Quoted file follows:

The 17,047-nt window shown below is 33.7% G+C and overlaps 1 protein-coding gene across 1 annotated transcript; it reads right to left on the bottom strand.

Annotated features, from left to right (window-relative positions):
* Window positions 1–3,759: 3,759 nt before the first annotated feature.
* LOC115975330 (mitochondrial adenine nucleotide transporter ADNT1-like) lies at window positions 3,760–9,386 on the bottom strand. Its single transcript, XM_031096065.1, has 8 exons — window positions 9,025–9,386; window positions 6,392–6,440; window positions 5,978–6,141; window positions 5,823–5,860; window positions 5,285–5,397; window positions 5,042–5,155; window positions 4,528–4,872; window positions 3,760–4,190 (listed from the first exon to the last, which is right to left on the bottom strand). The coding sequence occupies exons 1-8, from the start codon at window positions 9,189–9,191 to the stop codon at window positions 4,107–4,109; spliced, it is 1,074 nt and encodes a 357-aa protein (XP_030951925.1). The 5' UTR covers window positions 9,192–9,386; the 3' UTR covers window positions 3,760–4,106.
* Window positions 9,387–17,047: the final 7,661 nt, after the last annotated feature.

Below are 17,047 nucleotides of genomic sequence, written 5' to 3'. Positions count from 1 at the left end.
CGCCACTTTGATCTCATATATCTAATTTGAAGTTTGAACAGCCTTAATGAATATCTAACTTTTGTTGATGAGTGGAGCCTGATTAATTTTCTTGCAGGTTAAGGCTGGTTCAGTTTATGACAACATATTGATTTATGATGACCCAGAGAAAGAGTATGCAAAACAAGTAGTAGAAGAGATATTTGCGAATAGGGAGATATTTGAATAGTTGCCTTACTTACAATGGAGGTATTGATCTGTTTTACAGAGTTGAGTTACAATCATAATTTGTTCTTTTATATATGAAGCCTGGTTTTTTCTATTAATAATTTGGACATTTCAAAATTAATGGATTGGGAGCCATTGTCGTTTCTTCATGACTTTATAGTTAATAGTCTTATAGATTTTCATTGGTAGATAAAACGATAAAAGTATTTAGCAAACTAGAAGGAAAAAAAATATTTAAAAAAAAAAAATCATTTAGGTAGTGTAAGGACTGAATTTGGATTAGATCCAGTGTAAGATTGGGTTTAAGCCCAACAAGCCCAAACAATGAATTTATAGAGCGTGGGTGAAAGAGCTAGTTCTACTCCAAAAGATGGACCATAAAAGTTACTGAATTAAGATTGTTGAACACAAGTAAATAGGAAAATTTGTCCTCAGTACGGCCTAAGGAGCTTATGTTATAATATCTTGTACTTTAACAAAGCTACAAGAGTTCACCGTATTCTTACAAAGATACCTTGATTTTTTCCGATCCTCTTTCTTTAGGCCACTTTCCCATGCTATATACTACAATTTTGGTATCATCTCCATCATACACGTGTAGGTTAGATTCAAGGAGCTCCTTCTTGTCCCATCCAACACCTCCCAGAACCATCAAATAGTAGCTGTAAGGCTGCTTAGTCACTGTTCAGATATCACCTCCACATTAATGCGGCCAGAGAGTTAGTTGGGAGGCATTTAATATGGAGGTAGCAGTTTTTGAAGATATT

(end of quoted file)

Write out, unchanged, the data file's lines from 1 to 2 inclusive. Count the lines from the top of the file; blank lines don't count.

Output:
The 17,047-nt window shown below is 33.7% G+C and overlaps 1 protein-coding gene across 1 annotated transcript; it reads right to left on the bottom strand.

Annotated features, from left to right (window-relative positions):